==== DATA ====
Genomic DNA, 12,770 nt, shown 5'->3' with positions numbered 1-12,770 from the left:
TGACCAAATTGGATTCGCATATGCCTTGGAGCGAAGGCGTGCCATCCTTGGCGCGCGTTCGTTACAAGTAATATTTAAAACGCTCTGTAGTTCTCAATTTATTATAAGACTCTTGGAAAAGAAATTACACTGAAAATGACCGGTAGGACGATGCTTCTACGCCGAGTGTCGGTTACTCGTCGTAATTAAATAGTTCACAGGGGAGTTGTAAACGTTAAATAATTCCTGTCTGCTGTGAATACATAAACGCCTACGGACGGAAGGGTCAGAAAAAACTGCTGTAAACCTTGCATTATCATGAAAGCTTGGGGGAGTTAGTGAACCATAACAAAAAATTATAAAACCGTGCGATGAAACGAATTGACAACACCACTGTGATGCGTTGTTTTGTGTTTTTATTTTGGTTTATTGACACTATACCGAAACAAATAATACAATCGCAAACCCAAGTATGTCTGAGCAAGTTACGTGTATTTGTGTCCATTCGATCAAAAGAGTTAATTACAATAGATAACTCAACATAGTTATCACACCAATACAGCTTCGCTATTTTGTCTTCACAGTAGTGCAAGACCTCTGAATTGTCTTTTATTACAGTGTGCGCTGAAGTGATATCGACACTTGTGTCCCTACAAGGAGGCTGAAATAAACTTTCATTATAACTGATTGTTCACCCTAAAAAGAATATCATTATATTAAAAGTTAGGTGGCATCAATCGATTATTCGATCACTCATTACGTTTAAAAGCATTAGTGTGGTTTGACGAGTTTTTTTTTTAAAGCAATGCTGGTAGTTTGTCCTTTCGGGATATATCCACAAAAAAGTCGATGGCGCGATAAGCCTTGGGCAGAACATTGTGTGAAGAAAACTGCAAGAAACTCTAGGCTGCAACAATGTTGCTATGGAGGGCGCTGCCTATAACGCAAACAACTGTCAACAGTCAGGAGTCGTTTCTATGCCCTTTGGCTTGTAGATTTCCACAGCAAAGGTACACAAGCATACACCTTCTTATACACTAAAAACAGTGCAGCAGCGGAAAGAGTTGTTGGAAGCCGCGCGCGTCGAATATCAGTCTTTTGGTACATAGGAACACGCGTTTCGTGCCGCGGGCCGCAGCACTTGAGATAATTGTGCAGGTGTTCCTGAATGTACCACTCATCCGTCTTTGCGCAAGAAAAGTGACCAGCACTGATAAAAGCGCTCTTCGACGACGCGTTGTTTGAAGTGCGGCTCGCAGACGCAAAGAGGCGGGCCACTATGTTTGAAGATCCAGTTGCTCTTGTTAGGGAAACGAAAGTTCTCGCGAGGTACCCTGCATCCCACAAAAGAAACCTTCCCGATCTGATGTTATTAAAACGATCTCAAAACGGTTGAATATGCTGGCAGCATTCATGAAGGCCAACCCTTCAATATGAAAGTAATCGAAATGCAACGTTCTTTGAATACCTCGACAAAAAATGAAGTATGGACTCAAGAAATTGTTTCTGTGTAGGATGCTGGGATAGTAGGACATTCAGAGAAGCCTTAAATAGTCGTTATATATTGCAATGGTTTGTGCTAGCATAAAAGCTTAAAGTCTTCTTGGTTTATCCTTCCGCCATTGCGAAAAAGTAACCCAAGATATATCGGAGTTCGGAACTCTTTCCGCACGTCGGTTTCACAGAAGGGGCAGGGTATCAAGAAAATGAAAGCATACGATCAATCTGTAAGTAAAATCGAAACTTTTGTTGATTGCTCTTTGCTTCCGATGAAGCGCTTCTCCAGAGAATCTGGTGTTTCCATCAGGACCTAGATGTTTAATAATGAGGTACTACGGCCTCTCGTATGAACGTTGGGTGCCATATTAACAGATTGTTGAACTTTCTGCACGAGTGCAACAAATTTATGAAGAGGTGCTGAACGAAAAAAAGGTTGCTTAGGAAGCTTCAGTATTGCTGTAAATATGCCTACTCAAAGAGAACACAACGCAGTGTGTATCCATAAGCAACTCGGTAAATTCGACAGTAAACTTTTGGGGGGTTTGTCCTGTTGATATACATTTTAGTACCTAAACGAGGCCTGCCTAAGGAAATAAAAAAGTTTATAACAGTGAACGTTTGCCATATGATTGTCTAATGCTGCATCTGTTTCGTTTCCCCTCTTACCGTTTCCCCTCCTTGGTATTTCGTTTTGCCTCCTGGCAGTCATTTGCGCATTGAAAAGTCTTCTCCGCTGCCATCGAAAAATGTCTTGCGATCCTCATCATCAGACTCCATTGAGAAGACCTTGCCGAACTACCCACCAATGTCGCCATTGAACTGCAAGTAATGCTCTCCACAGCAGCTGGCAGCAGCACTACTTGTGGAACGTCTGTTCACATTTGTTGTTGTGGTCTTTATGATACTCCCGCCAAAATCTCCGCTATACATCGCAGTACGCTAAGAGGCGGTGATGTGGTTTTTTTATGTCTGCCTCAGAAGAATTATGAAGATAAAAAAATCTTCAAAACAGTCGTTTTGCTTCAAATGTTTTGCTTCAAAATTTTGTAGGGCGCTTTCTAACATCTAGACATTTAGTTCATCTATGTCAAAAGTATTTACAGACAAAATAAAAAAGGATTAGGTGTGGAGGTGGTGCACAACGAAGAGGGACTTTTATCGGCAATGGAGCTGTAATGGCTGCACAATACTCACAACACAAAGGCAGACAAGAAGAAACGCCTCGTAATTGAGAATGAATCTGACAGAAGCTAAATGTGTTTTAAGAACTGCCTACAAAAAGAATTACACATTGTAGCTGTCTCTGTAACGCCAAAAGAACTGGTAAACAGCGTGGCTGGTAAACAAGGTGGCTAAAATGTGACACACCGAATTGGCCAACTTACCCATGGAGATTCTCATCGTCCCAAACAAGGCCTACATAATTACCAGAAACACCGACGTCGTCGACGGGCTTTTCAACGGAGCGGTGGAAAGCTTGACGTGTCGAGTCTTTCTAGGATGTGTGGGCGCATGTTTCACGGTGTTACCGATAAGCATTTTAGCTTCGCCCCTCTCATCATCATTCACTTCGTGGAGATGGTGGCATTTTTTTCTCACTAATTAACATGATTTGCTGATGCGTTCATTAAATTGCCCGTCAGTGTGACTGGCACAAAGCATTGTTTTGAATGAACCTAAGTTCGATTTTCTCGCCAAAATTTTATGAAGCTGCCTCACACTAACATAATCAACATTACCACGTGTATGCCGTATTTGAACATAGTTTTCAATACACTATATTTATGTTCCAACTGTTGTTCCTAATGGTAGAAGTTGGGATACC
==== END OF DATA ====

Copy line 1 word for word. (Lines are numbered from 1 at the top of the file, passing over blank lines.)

Genomic DNA, 12,770 nt, shown 5'->3' with positions numbered 1-12,770 from the left: